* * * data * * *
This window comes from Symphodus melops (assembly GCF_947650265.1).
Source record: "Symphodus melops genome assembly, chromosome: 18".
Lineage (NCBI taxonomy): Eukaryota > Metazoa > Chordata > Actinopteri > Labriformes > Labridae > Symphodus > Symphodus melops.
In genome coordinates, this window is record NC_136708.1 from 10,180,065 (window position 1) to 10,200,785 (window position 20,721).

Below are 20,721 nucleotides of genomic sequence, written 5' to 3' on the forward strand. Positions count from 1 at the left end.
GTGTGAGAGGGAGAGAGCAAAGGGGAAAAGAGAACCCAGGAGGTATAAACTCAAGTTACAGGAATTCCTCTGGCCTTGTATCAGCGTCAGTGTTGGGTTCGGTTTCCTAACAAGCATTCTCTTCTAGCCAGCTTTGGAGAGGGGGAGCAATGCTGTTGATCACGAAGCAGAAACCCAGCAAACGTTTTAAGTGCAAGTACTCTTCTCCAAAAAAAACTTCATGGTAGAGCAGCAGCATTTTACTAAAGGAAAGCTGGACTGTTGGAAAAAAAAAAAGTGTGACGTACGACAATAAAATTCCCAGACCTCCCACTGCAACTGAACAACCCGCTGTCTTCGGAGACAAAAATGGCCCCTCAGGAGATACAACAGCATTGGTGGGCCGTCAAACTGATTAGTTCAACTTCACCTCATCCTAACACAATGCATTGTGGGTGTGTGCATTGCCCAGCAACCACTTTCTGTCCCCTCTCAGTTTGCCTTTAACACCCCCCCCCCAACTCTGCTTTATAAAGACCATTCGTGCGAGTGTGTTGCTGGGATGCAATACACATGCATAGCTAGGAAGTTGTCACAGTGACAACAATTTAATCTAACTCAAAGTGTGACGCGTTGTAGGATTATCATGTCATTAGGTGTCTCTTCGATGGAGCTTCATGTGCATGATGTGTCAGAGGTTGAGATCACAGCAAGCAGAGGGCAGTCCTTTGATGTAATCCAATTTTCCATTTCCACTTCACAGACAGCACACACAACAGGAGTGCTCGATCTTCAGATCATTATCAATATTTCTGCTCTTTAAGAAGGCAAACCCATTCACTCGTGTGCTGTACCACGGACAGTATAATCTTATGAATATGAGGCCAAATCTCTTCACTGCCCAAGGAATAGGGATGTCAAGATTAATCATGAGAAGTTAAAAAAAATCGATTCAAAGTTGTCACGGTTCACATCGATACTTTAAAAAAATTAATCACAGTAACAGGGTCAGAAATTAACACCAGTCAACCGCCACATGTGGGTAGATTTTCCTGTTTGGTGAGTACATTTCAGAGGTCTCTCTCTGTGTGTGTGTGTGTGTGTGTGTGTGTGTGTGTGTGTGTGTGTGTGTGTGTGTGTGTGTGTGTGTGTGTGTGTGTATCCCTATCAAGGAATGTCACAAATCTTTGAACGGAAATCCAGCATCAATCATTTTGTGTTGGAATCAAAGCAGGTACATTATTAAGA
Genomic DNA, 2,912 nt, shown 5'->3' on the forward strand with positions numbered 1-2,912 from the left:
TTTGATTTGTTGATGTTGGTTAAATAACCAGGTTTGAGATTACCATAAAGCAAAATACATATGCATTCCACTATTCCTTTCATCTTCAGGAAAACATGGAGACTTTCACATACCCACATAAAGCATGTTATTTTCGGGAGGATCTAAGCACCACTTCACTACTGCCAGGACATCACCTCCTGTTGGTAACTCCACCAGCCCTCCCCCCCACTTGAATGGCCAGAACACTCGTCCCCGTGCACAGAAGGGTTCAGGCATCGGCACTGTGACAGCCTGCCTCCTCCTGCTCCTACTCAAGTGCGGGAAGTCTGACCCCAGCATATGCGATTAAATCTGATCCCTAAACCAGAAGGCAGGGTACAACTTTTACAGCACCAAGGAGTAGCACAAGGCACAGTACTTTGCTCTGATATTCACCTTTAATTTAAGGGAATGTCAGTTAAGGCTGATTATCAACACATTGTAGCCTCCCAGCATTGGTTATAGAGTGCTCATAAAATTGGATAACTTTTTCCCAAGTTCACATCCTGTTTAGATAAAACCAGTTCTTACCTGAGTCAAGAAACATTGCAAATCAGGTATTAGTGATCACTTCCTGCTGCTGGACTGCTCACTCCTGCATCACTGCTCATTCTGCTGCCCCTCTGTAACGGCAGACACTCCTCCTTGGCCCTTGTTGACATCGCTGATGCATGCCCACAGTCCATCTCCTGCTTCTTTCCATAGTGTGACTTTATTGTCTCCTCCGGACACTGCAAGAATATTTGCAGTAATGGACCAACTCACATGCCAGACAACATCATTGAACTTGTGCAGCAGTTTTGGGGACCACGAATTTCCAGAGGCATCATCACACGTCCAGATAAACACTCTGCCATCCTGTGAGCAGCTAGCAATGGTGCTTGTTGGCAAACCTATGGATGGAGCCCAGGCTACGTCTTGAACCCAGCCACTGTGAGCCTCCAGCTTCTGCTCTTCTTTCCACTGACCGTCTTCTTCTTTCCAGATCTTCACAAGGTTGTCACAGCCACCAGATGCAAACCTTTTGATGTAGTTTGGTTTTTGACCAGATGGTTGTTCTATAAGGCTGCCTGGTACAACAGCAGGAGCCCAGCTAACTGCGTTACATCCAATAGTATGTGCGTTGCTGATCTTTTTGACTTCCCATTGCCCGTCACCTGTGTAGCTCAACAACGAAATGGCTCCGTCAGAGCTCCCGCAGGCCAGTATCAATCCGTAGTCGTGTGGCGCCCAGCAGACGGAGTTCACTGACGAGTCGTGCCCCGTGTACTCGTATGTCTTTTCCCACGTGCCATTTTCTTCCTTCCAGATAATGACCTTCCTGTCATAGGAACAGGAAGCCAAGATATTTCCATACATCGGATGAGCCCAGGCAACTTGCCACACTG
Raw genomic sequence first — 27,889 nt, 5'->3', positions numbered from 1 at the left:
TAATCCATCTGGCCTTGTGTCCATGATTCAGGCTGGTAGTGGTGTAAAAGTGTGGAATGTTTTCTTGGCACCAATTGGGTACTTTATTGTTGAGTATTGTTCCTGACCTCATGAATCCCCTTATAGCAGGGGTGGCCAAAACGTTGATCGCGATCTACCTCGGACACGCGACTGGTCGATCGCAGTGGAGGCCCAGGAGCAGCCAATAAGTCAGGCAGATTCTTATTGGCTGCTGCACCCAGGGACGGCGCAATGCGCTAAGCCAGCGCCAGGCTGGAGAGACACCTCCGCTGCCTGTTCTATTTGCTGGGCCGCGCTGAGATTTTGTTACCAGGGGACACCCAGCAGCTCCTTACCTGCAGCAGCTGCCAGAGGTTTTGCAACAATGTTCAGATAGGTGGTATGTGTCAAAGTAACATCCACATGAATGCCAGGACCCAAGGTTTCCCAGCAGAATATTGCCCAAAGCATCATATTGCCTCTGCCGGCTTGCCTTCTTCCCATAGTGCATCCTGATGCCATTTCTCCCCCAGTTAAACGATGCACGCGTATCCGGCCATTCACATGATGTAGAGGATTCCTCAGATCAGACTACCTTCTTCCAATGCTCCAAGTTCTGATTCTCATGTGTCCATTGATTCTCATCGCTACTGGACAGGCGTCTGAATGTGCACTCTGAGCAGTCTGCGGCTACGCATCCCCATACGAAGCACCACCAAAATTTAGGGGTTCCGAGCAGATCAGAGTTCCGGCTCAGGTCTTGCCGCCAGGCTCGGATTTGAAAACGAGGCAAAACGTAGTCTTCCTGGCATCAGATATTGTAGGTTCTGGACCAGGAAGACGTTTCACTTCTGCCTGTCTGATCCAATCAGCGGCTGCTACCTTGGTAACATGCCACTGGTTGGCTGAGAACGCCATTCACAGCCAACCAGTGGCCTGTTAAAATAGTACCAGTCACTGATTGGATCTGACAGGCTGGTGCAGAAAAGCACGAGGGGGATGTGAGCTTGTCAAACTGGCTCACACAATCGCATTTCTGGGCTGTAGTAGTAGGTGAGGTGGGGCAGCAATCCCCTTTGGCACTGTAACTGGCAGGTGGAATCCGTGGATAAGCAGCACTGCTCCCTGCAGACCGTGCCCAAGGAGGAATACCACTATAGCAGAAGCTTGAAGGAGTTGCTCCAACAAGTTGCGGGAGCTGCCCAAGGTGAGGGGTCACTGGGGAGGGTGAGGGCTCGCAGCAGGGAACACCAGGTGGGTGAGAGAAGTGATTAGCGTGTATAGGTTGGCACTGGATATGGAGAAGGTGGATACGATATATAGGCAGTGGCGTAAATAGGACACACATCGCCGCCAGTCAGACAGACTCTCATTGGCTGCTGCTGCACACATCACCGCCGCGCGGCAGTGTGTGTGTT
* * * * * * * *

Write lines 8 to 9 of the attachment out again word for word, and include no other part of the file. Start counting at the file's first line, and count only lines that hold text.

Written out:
TTTGATTTGTTGATGTTGGTTAAATAACCAGGTTTGAGATTACCATAAAGCAAAATACATATGCATTCCACTATTCCTTTCATCTTCAGGAAAACATGGAGACTTTCACATACCCACATAAAGCATGTTATTTTCGGGAGGATCTAAGCACCACTTCACTACTGCCAGGACATCACCTCCTGTTGGTAACTCCACCAGCCCTCCCCCCCACTTGAATGGCCAGAACACTCGTCCCCGTGCACAGAAGGGTTCAGGCATCGGCACTGTGACAGCCTGCCTCCTCCTGCTCCTACTCAAGTGCGGGAAGTCTGACCCCAGCATATGCGATTAAATCTGATCCCTAAACCAGAAGGCAGGGTACAACTTTTACAGCACCAAGGAGTAGCACAAGGCACAGTACTTTGCTCTGATATTCACCTTTAATTTAAGGGAATGTCAGTTAAGGCTGATTATCAACACATTGTAGCCTCCCAGCATTGGTTATAGAGTGCTCATAAAATTGGATAACTTTTTCCCAAGTTCACATCCTGTTTAGATAAAACCAGTTCTTACCTGAGTCAAGAAACATTGCAAATCAGGTATTAGTGATCACTTCCTGCTGCTGGACTGCTCACTCCTGCATCACTGCTCATTCTGCTGCCCCTCTGTAACGGCAGACACTCCTCCTTGGCCCTTGTTGACATCGCTGATGCATGCCCACAGTCCATCTCCTGCTTCTTTCCATAGTGTGACTTTATTGTCTCCTCCGGACACTGCAAGAATATTTGCAGTAATGGACCAACTCACATGCCAGACAACATCATTGAACTTGTGCAGCAGTTTTGGGGACCACGAATTTCCAGAGGCATCATCACACGTCCAGATAAACACTCTGCCATCCTGTGAGCAGCTAGCAATGGTGCTTGTTGGCAAACCTATGGATGGAGCCCAGGCTACGTCTTGAACCCAGCCACTGTGAGCCTCCAGCTTCTGCTCTTCTTTCCACTGACCGTCTTCTTCTTTCCAGATCTTCACAAGGTTGTCACAGCCACCAGATGCAAACCTTTTGATGTAGTTTGGTTTTTGACCAGATGGTTGTTCTATAAGGCTGCCTGGTACAACAGCAGGAGCCCAGCTAACTGCGTTACATCCAATAGTATGTGCGTTGCTGATCTTTTTGACTTCCCATTGCCCGTCACCTGTGTAGCTCAACAACGAAATGGCTCCGTCAGAGCTCCCGCAGGCCAGTATCAATCCGTAGTCGTGTGGCGCCCAGCAGACGGAGTTCACTGACGAGTCGTGCCCCGTGTACTCGTATGTCTTTTCCCACGTGCCATTTTCTTCCTTCCAGATAATGACCTTCCTGTCATAGGAACAGGAAGCCAAGATATTTCCATACATCGGATGAGCCCAGGCAACTTGCCACACTG
Raw genomic sequence first — 27,889 nt, 5'->3', positions numbered from 1 at the left: